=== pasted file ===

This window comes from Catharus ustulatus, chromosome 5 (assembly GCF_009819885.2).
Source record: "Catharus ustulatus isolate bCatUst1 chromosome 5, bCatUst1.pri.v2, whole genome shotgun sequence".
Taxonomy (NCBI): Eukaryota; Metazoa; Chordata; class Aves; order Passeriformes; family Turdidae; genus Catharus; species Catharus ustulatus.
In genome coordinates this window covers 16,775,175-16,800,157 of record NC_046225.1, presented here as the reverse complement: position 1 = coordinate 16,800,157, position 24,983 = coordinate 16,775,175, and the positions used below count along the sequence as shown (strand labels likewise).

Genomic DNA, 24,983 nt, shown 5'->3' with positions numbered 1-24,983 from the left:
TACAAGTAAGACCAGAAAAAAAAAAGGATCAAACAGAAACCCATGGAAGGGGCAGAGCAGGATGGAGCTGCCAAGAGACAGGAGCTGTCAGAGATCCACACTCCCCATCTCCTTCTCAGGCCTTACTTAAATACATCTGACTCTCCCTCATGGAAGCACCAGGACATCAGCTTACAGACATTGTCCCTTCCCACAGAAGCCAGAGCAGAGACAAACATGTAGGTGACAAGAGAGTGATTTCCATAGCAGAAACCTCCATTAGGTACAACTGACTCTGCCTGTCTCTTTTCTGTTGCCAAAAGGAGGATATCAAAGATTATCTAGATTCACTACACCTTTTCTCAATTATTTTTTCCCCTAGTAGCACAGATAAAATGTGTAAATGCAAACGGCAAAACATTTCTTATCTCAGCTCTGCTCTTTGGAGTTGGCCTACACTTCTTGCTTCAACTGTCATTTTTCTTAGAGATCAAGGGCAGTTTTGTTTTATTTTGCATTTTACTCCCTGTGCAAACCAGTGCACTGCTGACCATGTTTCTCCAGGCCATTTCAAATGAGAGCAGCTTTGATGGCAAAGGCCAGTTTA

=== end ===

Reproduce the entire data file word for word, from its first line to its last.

This window comes from Catharus ustulatus, chromosome 5 (assembly GCF_009819885.2).
Source record: "Catharus ustulatus isolate bCatUst1 chromosome 5, bCatUst1.pri.v2, whole genome shotgun sequence".
Taxonomy (NCBI): Eukaryota; Metazoa; Chordata; class Aves; order Passeriformes; family Turdidae; genus Catharus; species Catharus ustulatus.
In genome coordinates this window covers 16,775,175-16,800,157 of record NC_046225.1, presented here as the reverse complement: position 1 = coordinate 16,800,157, position 24,983 = coordinate 16,775,175, and the positions used below count along the sequence as shown (strand labels likewise).

Genomic DNA, 24,983 nt, shown 5'->3' with positions numbered 1-24,983 from the left:
TACAAGTAAGACCAGAAAAAAAAAAGGATCAAACAGAAACCCATGGAAGGGGCAGAGCAGGATGGAGCTGCCAAGAGACAGGAGCTGTCAGAGATCCACACTCCCCATCTCCTTCTCAGGCCTTACTTAAATACATCTGACTCTCCCTCATGGAAGCACCAGGACATCAGCTTACAGACATTGTCCCTTCCCACAGAAGCCAGAGCAGAGACAAACATGTAGGTGACAAGAGAGTGATTTCCATAGCAGAAACCTCCATTAGGTACAACTGACTCTGCCTGTCTCTTTTCTGTTGCCAAAAGGAGGATATCAAAGATTATCTAGATTCACTACACCTTTTCTCAATTATTTTTTCCCCTAGTAGCACAGATAAAATGTGTAAATGCAAACGGCAAAACATTTCTTATCTCAGCTCTGCTCTTTGGAGTTGGCCTACACTTCTTGCTTCAACTGTCATTTTTCTTAGAGATCAAGGGCAGTTTTGTTTTATTTTGCATTTTACTCCCTGTGCAAACCAGTGCACTGCTGACCATGTTTCTCCAGGCCATTTCAAATGAGAGCAGCTTTGATGGCAAAGGCCAGTTTA